Restrictions on companions have also increased in 2016 after the Israeli authorities required strict security clearance for adult companions up to the age of 55, rather than up to 35 years old as previously. This has increased difficulties, especially if the patient is a young child, in finding a first degree relative required as a companion. Of the 15,434 applications for patient companions submitted in 2016, only 60.4 per cent were approved, 11.2 per cent were denied and 28.5 per cent were pending.
When a companion is rejected and patients have to find an alternative companion, the security process can take up to three weeks. In May the Israeli authorities lowered the restriction on female companions to those aged 45. However, data from the past two months do not show a significant improvement in access for companions (Chart 3).
Access for humanitarian health staff should be facilitated as a basic human right under international law. The World Health Organization (WHO) plays an important role in facilitating permit applications for health staff who need to cross Erez, including applications for WHO staff, MoH staff and international health organizations. Access by humanitarian health staff through Erez has declined recently (Chart 4). While fewer requests are pending, denials of access for health staff have risen sharply since May to almost eight in 10 requests. There has been no explanation from Israeli authorities regarding the deterioration.
Since the 2014 hostilities, the approval rate for national UN and INGO staff wishing to travel in and out of Gaza on official business has remained low, while the ratio of unprocessed permits and the average processing time remain high. This is partly due to restrictions on access of East Jerusalem and Israeli ID holders into Gaza since July 2015, and also because of increased scrutiny of applications by Gaza ID holders in 2016. Despite compliance with the recent policy limiting the number and duration of permits (see above), humanitarian personnel continue to face great difficulties in obtaining a permit to exit Gaza, thereby hampering coordination.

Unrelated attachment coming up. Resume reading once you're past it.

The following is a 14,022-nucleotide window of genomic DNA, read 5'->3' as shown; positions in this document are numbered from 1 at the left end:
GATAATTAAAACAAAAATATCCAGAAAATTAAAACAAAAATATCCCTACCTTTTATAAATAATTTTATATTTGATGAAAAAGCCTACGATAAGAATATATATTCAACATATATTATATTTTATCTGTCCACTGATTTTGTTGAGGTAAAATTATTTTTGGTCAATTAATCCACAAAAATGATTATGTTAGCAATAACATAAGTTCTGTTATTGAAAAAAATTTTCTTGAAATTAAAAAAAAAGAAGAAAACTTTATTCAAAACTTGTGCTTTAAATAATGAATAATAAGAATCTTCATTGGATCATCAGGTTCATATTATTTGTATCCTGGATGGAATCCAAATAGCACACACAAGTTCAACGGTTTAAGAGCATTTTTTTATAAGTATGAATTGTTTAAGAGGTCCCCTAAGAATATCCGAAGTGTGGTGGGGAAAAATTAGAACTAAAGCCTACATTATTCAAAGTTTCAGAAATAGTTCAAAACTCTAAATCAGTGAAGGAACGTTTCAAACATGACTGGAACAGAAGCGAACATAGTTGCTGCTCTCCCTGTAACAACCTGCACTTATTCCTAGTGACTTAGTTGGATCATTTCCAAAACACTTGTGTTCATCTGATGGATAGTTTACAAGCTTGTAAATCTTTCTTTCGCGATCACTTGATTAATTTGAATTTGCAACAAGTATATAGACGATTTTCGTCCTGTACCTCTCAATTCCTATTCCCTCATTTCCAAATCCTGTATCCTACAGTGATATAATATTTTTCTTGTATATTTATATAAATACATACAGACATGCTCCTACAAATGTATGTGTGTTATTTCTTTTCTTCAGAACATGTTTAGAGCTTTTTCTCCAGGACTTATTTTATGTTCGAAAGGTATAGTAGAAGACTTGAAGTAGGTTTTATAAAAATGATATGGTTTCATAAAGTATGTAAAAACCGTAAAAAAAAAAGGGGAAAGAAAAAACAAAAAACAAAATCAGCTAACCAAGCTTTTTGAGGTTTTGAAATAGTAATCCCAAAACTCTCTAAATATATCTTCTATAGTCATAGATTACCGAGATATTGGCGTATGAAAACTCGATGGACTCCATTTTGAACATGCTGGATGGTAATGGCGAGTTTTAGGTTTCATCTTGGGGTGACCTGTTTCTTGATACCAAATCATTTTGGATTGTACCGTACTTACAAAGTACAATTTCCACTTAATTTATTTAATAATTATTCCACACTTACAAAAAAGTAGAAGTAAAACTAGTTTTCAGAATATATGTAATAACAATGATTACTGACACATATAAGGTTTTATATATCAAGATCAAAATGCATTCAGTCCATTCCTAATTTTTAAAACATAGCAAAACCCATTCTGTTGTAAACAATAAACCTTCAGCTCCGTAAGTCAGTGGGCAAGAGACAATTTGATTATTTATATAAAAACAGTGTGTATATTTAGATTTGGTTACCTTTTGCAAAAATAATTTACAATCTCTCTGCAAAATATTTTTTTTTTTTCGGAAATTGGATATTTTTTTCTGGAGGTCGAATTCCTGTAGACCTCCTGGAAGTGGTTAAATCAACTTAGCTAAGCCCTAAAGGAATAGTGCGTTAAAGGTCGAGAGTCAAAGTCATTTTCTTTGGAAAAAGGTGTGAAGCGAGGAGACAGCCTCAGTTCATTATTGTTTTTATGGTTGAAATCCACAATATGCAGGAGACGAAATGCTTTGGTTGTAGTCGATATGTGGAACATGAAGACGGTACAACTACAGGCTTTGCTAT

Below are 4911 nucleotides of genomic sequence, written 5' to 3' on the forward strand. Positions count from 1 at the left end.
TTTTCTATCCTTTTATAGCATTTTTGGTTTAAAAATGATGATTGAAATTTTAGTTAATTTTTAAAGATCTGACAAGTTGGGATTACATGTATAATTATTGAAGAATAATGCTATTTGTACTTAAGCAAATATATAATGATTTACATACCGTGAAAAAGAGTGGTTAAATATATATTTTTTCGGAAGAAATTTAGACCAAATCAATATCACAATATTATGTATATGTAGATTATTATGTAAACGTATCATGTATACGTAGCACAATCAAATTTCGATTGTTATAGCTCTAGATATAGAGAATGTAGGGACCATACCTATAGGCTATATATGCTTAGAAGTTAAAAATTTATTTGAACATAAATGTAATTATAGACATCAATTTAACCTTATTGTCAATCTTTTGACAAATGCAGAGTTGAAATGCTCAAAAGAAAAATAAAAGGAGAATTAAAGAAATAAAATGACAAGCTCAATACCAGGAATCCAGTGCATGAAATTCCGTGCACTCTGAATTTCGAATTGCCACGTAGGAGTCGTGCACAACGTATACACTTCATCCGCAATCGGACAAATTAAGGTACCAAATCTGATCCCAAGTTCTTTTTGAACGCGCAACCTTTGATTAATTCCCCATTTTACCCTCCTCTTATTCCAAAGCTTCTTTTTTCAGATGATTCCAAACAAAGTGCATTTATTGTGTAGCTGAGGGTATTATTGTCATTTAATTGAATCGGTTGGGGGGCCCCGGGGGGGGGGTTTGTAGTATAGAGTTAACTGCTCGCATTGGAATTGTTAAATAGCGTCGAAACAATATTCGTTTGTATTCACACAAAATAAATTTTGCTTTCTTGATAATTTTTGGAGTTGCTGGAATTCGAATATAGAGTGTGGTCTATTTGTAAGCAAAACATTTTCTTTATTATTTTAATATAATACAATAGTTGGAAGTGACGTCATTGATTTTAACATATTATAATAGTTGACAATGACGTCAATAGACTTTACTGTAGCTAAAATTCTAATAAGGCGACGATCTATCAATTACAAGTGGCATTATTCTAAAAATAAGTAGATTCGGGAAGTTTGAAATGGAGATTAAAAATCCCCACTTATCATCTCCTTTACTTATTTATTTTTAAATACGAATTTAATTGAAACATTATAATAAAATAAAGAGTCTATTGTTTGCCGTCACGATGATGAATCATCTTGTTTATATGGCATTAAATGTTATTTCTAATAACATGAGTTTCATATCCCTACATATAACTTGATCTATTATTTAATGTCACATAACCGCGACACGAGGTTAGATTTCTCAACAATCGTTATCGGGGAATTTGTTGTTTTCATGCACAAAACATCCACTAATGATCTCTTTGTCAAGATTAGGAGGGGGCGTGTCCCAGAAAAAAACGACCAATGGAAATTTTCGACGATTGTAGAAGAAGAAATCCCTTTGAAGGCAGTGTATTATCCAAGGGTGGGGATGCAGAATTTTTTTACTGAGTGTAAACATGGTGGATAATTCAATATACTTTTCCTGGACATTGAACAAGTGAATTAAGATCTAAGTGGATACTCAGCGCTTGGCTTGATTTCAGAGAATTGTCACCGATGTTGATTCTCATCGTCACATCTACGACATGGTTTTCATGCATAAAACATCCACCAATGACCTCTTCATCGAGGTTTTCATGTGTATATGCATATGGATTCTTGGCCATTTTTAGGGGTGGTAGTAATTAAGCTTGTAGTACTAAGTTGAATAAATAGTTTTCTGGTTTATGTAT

Since the start of 2016, the denial of permits for UN national personnel based in Gaza has increased rapidly from three percent in January to 21 per cent in June. Over 100 permit applications have been denied; of these 32 UN and INGO personnel were prohibited from submitting a permit request again for another 12 months. The permit processing time has lengthened from an average of 20 days in 2015 to 25 days in 2016. Permit confiscation and denial of entry at Erez crossing has also increased. At least eight UN and INGO personnel have had their approved permits confiscated by security authorities so far in 2016, compared to two permits confiscated in all of 2015.